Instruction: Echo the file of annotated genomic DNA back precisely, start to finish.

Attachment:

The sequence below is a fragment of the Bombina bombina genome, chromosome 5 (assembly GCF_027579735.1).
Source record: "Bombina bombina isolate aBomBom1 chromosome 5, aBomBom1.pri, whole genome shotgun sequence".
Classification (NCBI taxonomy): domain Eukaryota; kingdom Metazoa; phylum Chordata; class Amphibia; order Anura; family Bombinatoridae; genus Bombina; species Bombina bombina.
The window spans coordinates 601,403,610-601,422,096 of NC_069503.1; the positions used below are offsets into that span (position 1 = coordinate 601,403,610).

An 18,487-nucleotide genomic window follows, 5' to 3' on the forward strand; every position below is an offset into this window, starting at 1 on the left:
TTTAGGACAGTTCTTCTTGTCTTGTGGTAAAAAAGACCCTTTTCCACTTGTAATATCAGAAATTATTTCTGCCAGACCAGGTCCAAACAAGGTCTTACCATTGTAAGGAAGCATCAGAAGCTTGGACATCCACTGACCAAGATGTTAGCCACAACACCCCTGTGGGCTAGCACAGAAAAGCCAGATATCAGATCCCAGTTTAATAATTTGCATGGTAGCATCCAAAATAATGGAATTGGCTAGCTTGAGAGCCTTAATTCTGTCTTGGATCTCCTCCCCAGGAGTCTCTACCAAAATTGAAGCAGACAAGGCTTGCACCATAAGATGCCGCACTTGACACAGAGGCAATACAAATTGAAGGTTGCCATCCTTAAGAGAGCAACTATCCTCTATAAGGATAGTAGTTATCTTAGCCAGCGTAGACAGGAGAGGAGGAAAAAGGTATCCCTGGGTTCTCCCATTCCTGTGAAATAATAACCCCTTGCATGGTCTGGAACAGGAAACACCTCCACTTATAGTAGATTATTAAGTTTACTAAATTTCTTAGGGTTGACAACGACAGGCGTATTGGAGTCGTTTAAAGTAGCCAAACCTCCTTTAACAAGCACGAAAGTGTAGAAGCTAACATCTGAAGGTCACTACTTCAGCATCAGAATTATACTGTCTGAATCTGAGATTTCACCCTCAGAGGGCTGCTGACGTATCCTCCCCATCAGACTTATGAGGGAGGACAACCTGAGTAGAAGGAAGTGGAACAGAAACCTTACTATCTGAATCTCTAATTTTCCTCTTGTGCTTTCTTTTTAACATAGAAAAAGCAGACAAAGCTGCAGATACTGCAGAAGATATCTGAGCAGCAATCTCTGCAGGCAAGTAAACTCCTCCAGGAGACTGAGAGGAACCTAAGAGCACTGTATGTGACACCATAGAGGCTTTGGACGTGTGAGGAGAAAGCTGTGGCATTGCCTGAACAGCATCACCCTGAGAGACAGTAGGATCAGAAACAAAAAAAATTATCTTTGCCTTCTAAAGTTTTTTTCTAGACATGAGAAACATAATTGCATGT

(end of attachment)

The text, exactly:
The sequence below is a fragment of the Bombina bombina genome, chromosome 5 (assembly GCF_027579735.1).
Source record: "Bombina bombina isolate aBomBom1 chromosome 5, aBomBom1.pri, whole genome shotgun sequence".
Classification (NCBI taxonomy): domain Eukaryota; kingdom Metazoa; phylum Chordata; class Amphibia; order Anura; family Bombinatoridae; genus Bombina; species Bombina bombina.
The window spans coordinates 601,403,610-601,422,096 of NC_069503.1; the positions used below are offsets into that span (position 1 = coordinate 601,403,610).

An 18,487-nucleotide genomic window follows, 5' to 3' on the forward strand; every position below is an offset into this window, starting at 1 on the left:
TTTAGGACAGTTCTTCTTGTCTTGTGGTAAAAAAGACCCTTTTCCACTTGTAATATCAGAAATTATTTCTGCCAGACCAGGTCCAAACAAGGTCTTACCATTGTAAGGAAGCATCAGAAGCTTGGACATCCACTGACCAAGATGTTAGCCACAACACCCCTGTGGGCTAGCACAGAAAAGCCAGATATCAGATCCCAGTTTAATAATTTGCATGGTAGCATCCAAAATAATGGAATTGGCTAGCTTGAGAGCCTTAATTCTGTCTTGGATCTCCTCCCCAGGAGTCTCTACCAAAATTGAAGCAGACAAGGCTTGCACCATAAGATGCCGCACTTGACACAGAGGCAATACAAATTGAAGGTTGCCATCCTTAAGAGAGCAACTATCCTCTATAAGGATAGTAGTTATCTTAGCCAGCGTAGACAGGAGAGGAGGAAAAAGGTATCCCTGGGTTCTCCCATTCCTGTGAAATAATAACCCCTTGCATGGTCTGGAACAGGAAACACCTCCACTTATAGTAGATTATTAAGTTTACTAAATTTCTTAGGGTTGACAACGACAGGCGTATTGGAGTCGTTTAAAGTAGCCAAACCTCCTTTAACAAGCACGAAAGTGTAGAAGCTAACATCTGAAGGTCACTACTTCAGCATCAGAATTATACTGTCTGAATCTGAGATTTCACCCTCAGAGGGCTGCTGACGTATCCTCCCCATCAGACTTATGAGGGAGGACAACCTGAGTAGAAGGAAGTGGAACAGAAACCTTACTATCTGAATCTCTAATTTTCCTCTTGTGCTTTCTTTTTAACATAGAAAAAGCAGACAAAGCTGCAGATACTGCAGAAGATATCTGAGCAGCAATCTCTGCAGGCAAGTAAACTCCTCCAGGAGACTGAGAGGAACCTAAGAGCACTGTATGTGACACCATAGAGGCTTTGGACGTGTGAGGAGAAAGCTGTGGCATTGCCTGAACAGCATCACCCTGAGAGACAGTAGGATCAGAAACAAAAAAAATTATCTTTGCCTTCTAAAGTTTTTTTCTAGACATGAGAAACATAATTGCATGT